Experiencing Interruptions?

The TONEWOOD Experiment

This is new…..

I was trying something different.

I am a “fan”… of art, music, film and generally anything you might consider “nerd” culture. I use this to deconstruct my own identity, masculine persona and cultural expectations of masculinity in hopes it will take me out of my comfort zone and keep me from doing the same thing over and over. The approach provides a launching pad for my ideas to develop and change while tackling new projects, which keeps my studio practice fresh and unpredictable.
This process is what drove me to enter Film Festival this year. I needed to push my practice in a new direction and engage a different audience within the context of film culture. Honestly, I had no expectation of getting in, since I was coming from an art making background. Although I tell stories in my art, I use a different approach that incorporates the manipulation of objects, image and space. I tend to allow the subject matter and materials to dictate what the final embodiment becomes, without considering constraints like length, cast and crew. So, when I received notification that I was chosen as one of the ten filmmakers I was in uncharted territory.
I considered a setting for this story. I wanted to use objects and locations that contained their own character and could hold up against another person’s actions. I also used my Dad’s recently sold elevator business to document the existence of a life long endeavor while allowing it to take on a life of it’s own in the film. This opened up the possibility to explore my relationship with my father in an unexpected way.
These lines of thought lead me back some music I wrote. It was a song that told a story that turned into an instrumental that bounced back and forth between different configurations within the same chord structure. In sections it reminded me of an engine or even crying. This birthed the idea of the guitar creating the atmosphere and dialogue in the film. As it started to become a lead character in the film I wondered how it would fit into the final film. I knew I could borrow from Jim Jarmusch, especially since I am a fan of his film “Deadman”. I labored to write the script. I could see the film in my head, but putting it down on paper was forced and didn’t flow with the images I was seeing in my head. I turned to what was familiar, drawing. I storyboarded the whole film, which fleshed out the entire narrative sequence. Then the script basically wrote itself. This in turned was used informed the cast and crew. The storyboards were a perfect tool to use to direct, without having to be behind the camera.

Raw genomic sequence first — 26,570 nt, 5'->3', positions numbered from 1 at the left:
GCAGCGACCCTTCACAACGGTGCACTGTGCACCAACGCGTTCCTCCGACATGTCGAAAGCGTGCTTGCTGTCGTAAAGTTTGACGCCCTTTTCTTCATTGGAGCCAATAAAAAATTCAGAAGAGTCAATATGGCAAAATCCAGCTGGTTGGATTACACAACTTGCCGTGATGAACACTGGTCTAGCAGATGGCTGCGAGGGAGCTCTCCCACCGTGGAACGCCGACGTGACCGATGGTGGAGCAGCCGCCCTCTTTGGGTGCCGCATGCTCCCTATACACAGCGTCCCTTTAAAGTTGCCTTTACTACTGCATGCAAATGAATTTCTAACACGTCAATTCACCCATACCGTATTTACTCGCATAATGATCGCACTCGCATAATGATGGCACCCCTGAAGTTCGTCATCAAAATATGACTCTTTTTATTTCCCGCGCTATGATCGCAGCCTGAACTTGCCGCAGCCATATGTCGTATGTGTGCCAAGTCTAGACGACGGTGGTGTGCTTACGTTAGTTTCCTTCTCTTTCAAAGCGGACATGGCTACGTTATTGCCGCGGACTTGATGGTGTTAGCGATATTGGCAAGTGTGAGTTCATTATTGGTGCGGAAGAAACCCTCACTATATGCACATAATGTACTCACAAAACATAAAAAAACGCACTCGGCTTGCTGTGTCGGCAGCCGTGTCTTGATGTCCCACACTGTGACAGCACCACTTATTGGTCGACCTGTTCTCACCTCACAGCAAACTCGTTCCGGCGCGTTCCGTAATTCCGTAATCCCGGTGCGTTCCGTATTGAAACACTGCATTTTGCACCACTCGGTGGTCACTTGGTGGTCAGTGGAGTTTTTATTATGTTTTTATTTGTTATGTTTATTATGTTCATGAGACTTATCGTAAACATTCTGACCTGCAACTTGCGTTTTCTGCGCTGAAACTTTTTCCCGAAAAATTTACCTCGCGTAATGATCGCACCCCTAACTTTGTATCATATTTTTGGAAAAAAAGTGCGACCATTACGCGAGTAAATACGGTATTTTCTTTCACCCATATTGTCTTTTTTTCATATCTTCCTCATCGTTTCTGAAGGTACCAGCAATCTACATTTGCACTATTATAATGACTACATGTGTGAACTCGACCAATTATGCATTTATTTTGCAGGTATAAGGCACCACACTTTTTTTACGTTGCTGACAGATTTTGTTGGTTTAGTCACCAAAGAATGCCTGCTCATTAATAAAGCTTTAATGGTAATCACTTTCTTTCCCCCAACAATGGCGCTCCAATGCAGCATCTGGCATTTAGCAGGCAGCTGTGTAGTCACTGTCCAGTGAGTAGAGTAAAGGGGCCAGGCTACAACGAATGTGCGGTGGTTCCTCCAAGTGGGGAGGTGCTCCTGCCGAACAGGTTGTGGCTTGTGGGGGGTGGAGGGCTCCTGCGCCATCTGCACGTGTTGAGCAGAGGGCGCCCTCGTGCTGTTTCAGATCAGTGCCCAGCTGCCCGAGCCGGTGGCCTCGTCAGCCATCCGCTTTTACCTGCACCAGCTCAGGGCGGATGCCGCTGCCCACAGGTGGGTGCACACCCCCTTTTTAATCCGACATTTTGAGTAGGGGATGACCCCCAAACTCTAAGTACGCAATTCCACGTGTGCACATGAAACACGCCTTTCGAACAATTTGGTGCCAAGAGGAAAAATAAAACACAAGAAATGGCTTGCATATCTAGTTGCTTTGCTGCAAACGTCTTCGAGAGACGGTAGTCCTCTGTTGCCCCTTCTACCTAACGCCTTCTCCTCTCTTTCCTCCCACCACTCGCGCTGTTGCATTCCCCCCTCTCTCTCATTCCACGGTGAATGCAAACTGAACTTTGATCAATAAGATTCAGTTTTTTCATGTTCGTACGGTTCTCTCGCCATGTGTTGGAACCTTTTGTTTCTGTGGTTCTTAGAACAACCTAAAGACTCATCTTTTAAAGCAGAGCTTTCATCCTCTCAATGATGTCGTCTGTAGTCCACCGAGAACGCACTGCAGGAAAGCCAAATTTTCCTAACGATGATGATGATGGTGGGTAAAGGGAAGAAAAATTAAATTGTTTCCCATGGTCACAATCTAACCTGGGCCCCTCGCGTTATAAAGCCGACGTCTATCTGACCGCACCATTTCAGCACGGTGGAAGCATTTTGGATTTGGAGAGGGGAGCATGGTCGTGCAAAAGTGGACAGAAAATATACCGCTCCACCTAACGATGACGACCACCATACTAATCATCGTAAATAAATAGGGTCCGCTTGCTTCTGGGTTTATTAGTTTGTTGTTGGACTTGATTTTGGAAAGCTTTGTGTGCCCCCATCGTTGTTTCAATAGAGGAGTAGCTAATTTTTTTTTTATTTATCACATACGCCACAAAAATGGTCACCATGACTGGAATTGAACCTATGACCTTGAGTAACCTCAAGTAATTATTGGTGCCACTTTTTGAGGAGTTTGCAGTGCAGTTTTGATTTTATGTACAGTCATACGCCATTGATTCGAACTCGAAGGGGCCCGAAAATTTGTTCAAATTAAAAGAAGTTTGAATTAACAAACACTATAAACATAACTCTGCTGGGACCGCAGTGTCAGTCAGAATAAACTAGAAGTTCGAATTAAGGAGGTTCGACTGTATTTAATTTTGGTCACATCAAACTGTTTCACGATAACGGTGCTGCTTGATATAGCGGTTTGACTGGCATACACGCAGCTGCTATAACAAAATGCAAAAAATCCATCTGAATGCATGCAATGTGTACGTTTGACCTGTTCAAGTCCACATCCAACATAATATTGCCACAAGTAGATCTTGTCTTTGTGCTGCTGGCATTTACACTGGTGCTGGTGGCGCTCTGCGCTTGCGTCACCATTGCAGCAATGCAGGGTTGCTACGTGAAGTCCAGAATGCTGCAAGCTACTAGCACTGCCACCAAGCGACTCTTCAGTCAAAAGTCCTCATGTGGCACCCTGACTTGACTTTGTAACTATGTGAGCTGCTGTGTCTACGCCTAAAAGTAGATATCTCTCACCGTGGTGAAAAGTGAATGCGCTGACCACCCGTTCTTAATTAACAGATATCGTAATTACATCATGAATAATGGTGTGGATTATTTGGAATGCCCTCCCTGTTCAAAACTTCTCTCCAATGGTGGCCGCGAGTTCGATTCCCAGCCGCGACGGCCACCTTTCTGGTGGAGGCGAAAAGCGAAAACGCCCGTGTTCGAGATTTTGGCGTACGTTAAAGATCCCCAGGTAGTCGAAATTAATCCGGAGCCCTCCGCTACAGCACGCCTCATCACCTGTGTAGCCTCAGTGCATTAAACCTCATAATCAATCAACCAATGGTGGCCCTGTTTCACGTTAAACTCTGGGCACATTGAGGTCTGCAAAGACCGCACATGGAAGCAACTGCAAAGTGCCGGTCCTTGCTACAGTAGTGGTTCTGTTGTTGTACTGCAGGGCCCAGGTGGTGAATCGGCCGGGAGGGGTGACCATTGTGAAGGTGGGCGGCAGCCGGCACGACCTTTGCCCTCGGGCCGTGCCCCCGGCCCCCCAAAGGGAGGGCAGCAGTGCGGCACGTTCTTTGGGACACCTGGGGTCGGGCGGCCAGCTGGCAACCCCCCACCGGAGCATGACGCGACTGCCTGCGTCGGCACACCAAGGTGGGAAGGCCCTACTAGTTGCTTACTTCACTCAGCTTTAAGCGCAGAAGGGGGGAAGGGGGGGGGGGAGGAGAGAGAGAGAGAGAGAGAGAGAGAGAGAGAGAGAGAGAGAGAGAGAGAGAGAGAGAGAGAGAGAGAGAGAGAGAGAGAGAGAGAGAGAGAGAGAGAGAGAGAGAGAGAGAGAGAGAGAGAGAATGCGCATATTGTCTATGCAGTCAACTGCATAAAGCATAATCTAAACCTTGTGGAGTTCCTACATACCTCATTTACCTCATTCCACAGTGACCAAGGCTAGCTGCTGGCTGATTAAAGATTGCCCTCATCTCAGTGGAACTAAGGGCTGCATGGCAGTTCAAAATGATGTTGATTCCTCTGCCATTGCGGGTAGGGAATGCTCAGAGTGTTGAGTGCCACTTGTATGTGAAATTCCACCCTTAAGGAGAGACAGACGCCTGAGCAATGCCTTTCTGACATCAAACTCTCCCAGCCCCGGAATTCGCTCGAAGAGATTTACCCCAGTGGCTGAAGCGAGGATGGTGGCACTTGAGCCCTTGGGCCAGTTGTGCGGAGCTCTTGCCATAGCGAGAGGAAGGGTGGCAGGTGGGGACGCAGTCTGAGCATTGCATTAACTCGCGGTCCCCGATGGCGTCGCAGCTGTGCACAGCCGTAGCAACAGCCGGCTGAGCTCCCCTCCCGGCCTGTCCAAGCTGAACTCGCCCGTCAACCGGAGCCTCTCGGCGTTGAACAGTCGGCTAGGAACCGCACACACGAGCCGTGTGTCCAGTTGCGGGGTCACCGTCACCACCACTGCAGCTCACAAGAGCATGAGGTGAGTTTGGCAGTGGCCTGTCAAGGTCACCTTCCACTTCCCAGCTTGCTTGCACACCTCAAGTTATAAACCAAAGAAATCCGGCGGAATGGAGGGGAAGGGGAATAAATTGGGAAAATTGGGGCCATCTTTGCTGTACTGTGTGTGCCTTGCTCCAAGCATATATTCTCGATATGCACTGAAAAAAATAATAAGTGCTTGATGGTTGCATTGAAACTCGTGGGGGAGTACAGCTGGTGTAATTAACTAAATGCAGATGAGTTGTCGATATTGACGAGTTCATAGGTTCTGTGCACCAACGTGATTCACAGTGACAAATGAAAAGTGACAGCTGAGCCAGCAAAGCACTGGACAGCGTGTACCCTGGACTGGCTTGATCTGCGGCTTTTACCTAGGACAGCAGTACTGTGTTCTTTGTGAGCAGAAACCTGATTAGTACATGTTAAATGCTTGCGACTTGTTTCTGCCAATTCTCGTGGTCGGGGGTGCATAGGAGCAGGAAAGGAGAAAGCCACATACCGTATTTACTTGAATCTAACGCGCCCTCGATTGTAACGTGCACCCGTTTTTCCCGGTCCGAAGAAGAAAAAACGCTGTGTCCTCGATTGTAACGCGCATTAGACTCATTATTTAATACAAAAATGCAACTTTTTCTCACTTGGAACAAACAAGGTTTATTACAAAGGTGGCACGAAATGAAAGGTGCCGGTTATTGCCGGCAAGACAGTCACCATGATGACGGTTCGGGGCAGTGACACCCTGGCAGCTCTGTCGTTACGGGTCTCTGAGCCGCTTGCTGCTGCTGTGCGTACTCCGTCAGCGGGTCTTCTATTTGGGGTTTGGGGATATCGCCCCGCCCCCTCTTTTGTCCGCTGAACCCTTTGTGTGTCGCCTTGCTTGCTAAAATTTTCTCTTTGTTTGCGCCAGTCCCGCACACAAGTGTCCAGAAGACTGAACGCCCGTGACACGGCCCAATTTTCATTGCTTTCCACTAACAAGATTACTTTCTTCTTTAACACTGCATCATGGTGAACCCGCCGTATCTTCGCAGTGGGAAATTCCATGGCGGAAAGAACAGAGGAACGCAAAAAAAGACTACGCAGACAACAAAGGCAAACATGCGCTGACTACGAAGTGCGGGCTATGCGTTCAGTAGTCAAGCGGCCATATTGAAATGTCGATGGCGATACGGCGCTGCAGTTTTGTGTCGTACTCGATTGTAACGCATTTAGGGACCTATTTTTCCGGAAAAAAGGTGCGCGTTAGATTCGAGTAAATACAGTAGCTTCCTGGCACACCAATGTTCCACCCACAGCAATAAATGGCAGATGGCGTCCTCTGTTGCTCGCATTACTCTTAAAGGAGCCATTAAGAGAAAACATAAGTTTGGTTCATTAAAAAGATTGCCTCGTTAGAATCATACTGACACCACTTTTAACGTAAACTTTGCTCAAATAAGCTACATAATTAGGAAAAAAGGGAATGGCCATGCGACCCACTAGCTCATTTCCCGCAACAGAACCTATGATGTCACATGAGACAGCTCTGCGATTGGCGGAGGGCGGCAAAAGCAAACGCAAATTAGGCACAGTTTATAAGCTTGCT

I have always been the sole contributor in the video based projects I have created over the years. With the exception of using my brother or other friends as camerapersons, I have rarely depended anyone else. Jasper’s film editor Wade Sellers suggested that I talk to other artists/ filmmakers who deal with similar issues in their work and have the same taste in films. He connected me with local artist Alex Smith. This was a true turning point in the development of the project. I sent Alex the storyboards and a few notes on what I was thinking about in terms of direction. When we met to talk about what he thought. The discussion sparked a friendship and provided a fresh take on how I could realize the vision I had on paper. One of the conversations brought to mind Pink Floyd’s song “Wish You Were Here”. It begins and ends in an old radio broadcast while the clean song plays throughout the middle. I wanted to attempt to incorporate that approach somehow. Little did I know the basis for the narrative would revolve around that concept?
Once the shooting began I captured as much footage as possible. Since I was accustomed to shooting live performances or approaching a video shoot as a live performance and in this process I was accumulating footage over several days was foreign. I was used to a one shot deal and using only what I had from that one take of the action. During this experience I could shoot, reshoot and if I thought of a new idea I could create a whole new scene right on the spot. As the footage was uploaded I broke up the scenes into sequences that represented each act and I started to “sculpt” the shots to reflect the narrative in the storyboards.
As the different section of the film became finalized I recorded the music. Most of those recordings simply got scrapped or didn’t work, but I eventually began to hear the sounds that would be part of the film. As the final version started to emerge, the ability to react organically to the project faded away, I found myself in an uncomfortable position of having to make editing decisions that only contributed to the strength of the film. I felt like a surgeon with a scalpel carefully slicing the ends of flesh or a butcher just hacking away whole sections of meat that might taste good but weren’t right for the meal I was serving.